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Ann Surg. 2002 Aug;236(2):159-65.

Extended local resection for advanced gastric cancer: increased survival versus increased morbidity.

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Gastric and Mixed Tumor Service, Department of Surgery, Memorial Sloan-Kettering Cancer Center, New York, New York 10021, USA.



To characterize factors predictive of improved survival following gastrectomy with additional organ resection for the treatment of gastric cancer.


Recent large series have reported significant survival disadvantages to patients who have undergone gastrectomy with splenectomy or pancreaticosplenectomy, and yet gastrectomy with additional organ resection is needed to accomplish an R0 resection in some cases. Gastrectomy with splenectomy and other organ resections has been associated with advanced T-stage, positive resection margins, and higher postoperative morbidity and mortality rather than an absolute predictor of survival.


The authors reviewed the Department of Surgery prospective gastric database at Memorial Sloan-Kettering Cancer Center from July 1985 to July 2000. During this period, of the 2,112 patients with primary gastric cancer, 1,133 underwent an R0 resection. The R0 resection group included 865 patients who underwent gastrectomy alone and 268 patients who underwent gastrectomy with another organ resection. Clinicopathologic, operative, complication, and survival data were compared between these two groups. Chi-square analysis and the Kaplan-Meier method were used to compare and estimate median survival.


The most common organs resected were the spleen and pancreas, with an even distribution of other organs. Pathologic factors revealed that the gastrectomy with organ resection group had significantly larger lesions, greater T-stage, and a higher incidence of advanced nodal disease than the group who did not undergo additional organ resection. The incidence of pathologically confirmed T4 cancers in the additional organ resection group was only 14%. The overall 5-year survival rate for patients with T3/T4 disease was 27% with additional organ resection. The overall 5-year survival rate for the gastrectomy with organ resection group (32%, median 32 months) was significantly less than the group that did not undergo additional resection (50%, median 63 months) on univariate analysis. However, additional organ resection was not a predictor of survival on multivariate analysis. Multivariate analysis identified advanced T-stage (T3 or greater) and nodal stage (N1 or greater) as adverse predictors of survival in this group.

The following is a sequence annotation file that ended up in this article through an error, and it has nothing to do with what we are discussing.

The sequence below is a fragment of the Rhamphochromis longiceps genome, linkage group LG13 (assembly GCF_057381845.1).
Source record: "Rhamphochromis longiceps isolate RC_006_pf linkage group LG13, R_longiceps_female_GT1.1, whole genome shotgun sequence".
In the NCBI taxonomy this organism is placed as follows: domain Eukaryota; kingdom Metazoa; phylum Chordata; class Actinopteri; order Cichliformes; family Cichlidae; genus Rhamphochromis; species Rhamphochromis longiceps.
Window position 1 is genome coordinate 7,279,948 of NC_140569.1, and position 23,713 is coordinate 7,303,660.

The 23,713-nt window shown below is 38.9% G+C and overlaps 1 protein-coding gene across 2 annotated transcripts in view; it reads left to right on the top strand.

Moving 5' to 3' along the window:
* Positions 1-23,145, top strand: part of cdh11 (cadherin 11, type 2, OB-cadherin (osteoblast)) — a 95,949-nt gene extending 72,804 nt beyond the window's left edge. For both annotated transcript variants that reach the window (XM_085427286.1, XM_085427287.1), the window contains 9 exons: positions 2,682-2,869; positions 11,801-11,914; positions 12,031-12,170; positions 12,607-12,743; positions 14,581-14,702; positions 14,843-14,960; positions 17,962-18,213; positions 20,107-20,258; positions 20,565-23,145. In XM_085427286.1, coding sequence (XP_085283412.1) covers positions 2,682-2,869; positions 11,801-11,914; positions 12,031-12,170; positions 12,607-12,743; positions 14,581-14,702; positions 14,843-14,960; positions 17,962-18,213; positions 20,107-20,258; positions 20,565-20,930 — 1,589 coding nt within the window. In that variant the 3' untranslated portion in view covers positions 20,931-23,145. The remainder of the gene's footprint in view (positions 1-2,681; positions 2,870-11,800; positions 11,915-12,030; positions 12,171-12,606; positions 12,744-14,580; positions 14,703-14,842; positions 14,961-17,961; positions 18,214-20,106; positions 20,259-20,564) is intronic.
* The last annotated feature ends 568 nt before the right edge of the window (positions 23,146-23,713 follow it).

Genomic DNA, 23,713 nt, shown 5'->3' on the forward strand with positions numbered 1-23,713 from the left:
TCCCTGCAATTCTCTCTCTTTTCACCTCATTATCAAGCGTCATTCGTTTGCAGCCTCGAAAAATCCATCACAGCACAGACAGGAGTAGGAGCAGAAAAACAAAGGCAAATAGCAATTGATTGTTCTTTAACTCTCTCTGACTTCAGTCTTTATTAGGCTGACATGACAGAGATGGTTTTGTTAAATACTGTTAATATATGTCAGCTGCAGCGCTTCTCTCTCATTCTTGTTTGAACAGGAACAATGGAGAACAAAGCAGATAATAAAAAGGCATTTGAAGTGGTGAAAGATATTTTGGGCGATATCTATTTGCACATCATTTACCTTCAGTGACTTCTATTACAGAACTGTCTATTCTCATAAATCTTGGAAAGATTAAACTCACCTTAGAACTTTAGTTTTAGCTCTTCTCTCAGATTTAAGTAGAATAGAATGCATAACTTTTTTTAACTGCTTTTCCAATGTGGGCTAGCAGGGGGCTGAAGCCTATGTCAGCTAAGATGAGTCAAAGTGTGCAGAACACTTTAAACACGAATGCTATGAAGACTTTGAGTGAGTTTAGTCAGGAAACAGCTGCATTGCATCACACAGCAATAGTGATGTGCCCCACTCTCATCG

Long-term survival following gastrectomy with additional organ resection is possible. Depth of invasion and the extent of lymph node metastasis are the most important predictors of survival following gastrectomy with additional organ resection, and a R0 resection has been achieved. Judicious use of additional organ resection for the treatment of advanced gastric cancer must be emphasized, given the increased overall morbidity and infrequent finding of actual T4 disease. Additional organ resection can be performed with minimal morbidity and can improve the chance of overall survival in patients with advanced T-stage disease.

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